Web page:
Matthew Walker, PhD is a Neuroscience and Psychology professor at UC, Berkeley. His book, Why We Sleep: Unlocking the Power of Sleep and Dreams, was a New York Times Best Seller, published in 2018. It apparently took Walker four years to write Why We Sleep, and it is packed with research, some of which came from experiments conducted by the author himself. He’s very forceful in recommending that everyone sleep 7-9 hours each night, more for children, teenagers, and college students.
We’ve known for awhile that sleep is important; at least that’s what we told our kids when turning off the bedside lamp and/or taking away the flashlight and book under the covers after lights out. We talked about sleep being important for growing bodies – which sort of worked with our basketball obsessed son, and for growing minds – which sort of worked with our literature/theater obsessed daughter. (She was also a singer, but we never did think to talk about growing vocal cords – opportunity missed!)
Although some people may be turned off by the gloom, doom, and urgency with which Walker warns against what he claims the CDC calls a World-Wide Sleep Deprivation Epidemic, he shares some interesting research and makes some valid and convincing points. One experiment, conducted in 1938, involved scientists living deep inside Mammoth Cave over a period of time to measure human temperature and sleep cycles minus the variables of light and clocks, paving the way for the discovery of circadian rhythms. He also points out that sleep deprivation has been used by the military and cults as a form of torture and/or mind control and claims both the Chernobyl and Exxon Valdez disasters could have been avoided if only those involved had been better rested. In addition, he points out that the Guinn ess Book of World Records no longer includes sleep deprivation records due to the dangers of attempting such a feat. So why not just take a sleeping pill and drift off – problem solved? You don’t even have to read the chapter entitled The Bad, The Bad, and the Ugly on sleeping pills to find out how he feels about prescription and other similar sleep aids. I developed a pretty good Z-quill nonhabit-forming habit at one and went cold turkey immediately after reading this chapter.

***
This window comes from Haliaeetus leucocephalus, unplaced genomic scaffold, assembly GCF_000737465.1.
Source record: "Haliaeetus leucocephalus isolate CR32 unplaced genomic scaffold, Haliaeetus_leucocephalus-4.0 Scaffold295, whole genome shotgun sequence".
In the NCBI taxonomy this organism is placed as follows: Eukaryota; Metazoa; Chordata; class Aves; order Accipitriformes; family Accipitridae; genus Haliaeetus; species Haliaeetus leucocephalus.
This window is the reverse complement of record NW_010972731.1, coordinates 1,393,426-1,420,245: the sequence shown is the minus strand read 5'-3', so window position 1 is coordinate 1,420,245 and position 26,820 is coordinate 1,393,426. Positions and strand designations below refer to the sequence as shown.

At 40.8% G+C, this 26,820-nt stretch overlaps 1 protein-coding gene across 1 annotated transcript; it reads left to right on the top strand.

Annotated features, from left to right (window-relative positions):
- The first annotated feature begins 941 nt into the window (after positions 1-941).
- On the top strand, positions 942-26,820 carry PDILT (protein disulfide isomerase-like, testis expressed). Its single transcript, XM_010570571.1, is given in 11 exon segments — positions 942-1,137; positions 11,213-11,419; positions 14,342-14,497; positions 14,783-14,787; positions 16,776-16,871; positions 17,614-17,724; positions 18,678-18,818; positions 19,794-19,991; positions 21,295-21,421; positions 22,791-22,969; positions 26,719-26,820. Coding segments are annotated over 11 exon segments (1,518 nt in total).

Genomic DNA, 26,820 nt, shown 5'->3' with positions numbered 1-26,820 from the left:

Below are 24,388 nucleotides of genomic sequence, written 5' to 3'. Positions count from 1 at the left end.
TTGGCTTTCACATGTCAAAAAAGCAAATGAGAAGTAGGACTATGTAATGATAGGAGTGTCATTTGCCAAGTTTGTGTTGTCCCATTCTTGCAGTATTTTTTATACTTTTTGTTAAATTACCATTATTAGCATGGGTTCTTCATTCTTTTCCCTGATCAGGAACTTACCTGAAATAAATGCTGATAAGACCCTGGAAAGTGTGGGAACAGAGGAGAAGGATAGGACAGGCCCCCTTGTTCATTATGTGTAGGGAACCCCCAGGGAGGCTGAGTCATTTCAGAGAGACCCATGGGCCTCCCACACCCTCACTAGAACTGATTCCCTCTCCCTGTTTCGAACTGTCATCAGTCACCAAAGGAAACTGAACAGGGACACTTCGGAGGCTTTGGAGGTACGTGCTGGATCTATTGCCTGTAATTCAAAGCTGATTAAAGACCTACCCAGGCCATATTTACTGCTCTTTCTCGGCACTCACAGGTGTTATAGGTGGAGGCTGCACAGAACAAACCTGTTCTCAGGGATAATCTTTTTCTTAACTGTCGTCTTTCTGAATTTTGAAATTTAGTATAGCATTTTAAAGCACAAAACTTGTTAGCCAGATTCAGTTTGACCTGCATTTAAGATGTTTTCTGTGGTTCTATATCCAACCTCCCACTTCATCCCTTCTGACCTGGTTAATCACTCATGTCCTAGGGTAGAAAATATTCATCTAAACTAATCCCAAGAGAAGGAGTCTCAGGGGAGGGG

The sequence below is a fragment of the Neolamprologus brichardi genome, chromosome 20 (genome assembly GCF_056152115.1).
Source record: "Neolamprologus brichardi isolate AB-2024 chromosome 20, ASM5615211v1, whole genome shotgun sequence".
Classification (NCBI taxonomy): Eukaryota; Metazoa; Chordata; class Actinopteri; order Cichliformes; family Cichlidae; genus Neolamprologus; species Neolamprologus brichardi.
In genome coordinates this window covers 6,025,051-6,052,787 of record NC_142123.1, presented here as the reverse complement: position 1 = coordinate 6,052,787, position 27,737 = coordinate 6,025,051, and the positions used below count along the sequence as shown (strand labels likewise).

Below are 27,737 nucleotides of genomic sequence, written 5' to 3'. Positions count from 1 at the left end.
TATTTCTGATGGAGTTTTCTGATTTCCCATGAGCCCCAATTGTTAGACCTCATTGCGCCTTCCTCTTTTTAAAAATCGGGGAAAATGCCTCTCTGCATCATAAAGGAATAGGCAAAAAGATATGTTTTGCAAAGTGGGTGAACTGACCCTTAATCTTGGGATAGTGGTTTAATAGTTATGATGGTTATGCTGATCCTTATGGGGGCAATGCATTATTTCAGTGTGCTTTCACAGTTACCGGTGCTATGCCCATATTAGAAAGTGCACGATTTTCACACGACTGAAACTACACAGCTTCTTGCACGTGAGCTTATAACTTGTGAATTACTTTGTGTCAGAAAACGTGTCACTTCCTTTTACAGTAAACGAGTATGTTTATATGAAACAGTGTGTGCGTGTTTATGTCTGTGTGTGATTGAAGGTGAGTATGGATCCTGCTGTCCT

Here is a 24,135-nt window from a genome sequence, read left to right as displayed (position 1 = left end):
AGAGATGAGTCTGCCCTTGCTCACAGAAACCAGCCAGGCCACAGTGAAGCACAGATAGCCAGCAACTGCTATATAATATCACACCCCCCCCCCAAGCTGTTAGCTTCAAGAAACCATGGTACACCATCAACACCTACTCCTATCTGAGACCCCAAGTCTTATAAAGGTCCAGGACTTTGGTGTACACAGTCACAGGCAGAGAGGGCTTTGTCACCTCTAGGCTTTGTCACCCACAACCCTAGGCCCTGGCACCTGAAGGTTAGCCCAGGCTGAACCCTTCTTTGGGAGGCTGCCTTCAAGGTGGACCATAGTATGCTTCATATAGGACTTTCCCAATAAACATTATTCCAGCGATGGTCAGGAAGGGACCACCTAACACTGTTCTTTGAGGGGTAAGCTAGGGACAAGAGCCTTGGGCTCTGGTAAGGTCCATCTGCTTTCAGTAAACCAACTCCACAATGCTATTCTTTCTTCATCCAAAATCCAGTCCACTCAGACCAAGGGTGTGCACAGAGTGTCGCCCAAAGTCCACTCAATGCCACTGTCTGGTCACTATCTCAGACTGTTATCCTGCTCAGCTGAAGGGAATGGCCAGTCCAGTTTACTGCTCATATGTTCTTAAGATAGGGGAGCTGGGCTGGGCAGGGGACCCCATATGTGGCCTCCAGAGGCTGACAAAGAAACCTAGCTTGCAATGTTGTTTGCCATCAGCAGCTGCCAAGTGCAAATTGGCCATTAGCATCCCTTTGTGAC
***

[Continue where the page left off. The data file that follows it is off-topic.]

Why We Sleep is not only all about the ugly and the bad discoveries connected to sleep research, it also paints a soothing picture of “complex neurochemical baths” nourishing our brains while we sleep. I prefer to think about these brain spa treatments rather than obsess about how much caffeine I’m consuming (giving up coffee is just not an option for me) or calculating the lost weekday sleep minutes I need to make up during the weekend (which Walker says is pointless, anyway). For me, like many people, the more I worry about getting enough sleep, the harder time I have sleeping. However, I’m giving this book 4 stars and am glad that I read it. If nothing else, it gives me a legitimate excuse for going to bed at 8:00.